You don’t say.  Perhaps though it was not so much an ‘overreading’ or ‘misreading’ but rather more a case of complete illiteracy.  I mean, who would have guessed that screaming ‘BIGOT!!’ at beauty queens for believing, like most Americans, including President Obama, that marriage is between a man and a woman wasn’t going to be a terribly persuasive strategy? Whoever would have imagined that trying to blame black voters for California’s re-banning of gay marriage last year at the same time as trying to hijack their history of civil rights struggle and proclaim gays as ‘the new blacks’ wouldn’t play so well?  

And who could have possibly conceived that self-righteously denouncing civil unions, a much more politically achievable – and in my Limey Uncle Tom slut opinion also much more appropriate and modern – institution for giving same-sex couples legal protection as ‘riding at the back of the bus!’, and instead going pell-mell after gay marriage and respectability would have turned out to be such a tactical and strategic blunder?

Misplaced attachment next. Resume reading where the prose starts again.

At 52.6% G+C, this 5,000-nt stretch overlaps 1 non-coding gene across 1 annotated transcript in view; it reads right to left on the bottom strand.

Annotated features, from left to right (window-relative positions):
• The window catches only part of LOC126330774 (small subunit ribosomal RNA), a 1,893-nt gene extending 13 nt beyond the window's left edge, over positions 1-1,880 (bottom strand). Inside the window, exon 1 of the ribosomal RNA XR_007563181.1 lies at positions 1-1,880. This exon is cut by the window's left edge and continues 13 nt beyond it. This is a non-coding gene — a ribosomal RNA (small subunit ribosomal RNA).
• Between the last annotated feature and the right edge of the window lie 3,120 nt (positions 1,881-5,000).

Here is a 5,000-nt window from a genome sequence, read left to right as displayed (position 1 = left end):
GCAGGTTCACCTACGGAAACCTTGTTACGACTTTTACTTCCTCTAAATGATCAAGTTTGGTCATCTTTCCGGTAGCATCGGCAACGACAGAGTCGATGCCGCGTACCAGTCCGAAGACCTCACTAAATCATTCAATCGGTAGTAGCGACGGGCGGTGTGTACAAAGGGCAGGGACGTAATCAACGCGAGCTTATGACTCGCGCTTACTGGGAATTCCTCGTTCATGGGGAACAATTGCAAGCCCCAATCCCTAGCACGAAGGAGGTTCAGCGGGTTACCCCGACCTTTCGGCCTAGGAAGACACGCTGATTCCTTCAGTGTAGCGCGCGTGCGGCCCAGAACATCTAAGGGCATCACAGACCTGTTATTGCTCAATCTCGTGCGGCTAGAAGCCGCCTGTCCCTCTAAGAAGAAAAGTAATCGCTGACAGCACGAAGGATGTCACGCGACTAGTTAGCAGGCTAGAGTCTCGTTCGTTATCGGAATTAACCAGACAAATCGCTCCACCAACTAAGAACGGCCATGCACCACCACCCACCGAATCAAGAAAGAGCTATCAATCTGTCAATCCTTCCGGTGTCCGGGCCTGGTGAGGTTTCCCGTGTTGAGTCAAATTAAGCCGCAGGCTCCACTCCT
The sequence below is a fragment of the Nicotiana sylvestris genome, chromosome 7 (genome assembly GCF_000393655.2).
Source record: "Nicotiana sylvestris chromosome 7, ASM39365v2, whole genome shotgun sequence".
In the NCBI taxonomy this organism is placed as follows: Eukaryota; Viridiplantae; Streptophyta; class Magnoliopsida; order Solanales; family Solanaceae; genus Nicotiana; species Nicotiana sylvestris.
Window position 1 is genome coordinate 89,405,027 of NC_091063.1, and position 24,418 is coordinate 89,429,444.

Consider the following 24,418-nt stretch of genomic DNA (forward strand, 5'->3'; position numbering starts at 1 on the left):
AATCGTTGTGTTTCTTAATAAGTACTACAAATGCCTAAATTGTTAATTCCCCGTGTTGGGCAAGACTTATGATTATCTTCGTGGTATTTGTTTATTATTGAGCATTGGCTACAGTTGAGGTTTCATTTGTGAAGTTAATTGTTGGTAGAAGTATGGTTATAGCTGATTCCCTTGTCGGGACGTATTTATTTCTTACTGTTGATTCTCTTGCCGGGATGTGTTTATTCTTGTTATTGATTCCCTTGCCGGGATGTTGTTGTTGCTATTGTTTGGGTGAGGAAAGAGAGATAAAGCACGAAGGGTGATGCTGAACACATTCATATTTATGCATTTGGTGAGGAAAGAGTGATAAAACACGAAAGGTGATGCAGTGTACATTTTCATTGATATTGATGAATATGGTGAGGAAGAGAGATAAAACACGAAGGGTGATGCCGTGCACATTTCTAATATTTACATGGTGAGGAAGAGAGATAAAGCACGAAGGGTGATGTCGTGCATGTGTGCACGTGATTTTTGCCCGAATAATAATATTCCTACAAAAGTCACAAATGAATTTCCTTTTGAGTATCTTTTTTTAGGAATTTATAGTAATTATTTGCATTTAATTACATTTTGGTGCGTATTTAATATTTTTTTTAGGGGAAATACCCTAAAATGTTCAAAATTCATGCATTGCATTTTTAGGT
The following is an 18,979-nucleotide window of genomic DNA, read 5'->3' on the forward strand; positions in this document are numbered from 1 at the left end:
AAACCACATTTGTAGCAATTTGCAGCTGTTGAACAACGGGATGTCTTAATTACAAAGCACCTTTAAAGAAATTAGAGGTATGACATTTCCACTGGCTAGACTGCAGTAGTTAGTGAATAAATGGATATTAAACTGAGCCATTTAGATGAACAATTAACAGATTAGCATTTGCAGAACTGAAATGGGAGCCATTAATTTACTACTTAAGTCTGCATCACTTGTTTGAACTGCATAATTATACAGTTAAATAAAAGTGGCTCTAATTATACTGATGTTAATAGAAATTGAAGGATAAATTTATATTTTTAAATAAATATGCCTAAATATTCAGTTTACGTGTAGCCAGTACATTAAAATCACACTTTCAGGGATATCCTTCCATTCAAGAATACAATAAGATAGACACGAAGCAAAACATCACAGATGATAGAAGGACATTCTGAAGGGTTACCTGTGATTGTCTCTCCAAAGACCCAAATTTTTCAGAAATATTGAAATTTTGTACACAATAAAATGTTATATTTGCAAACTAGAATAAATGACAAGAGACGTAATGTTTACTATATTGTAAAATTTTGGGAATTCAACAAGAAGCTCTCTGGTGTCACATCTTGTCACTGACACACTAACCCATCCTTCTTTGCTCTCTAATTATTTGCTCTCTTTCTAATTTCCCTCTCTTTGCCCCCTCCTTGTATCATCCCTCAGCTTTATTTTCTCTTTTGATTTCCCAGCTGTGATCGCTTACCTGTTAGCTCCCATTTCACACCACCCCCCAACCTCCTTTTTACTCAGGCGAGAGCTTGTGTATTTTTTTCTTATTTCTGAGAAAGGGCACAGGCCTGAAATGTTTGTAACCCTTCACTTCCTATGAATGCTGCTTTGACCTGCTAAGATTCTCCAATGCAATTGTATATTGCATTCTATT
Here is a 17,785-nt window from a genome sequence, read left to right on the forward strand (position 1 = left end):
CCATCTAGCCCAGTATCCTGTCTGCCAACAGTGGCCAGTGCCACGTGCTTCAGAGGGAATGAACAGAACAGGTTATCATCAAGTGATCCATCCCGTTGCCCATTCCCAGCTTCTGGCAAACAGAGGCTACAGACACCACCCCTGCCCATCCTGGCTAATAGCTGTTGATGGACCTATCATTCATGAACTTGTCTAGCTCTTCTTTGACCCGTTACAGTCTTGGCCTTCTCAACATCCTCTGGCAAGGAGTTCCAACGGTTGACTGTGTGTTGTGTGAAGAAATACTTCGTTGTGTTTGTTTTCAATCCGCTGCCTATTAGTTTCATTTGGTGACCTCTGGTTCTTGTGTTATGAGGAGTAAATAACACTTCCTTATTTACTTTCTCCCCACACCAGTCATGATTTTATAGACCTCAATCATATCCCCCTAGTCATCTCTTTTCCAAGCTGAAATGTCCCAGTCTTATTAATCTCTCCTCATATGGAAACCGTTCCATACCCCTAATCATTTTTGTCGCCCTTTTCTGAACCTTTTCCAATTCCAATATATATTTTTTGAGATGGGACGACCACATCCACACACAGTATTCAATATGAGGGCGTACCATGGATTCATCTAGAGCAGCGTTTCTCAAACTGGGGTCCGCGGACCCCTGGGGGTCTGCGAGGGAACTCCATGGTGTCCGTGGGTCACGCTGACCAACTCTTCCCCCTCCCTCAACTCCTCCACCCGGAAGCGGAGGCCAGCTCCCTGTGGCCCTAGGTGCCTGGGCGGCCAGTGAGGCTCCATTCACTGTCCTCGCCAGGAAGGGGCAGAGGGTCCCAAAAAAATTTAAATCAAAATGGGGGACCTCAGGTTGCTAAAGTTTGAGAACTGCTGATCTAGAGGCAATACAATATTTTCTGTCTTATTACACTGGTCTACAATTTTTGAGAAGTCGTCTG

Empowered by judicial decisions affirming a constitutional right to gay marriage, beginning in Massachusetts in 2003, advocates argued to move away from a strategy that had focused on more incremental change.

“The gamble has not paid off,” Mr. Garin said.  “We leapfrogged from civil unions to marriage, primarily as a result of judicial decisions that were followed in some cases by legislative action. But the reality is that the judicial decisions were substantially ahead of public opinion, and still are.”

And, it might be added going pell-mell after gay marriage also helped George Bush get re-elected in 2004. Which as we know was such a wonderful outcome for everyone, gay or straight.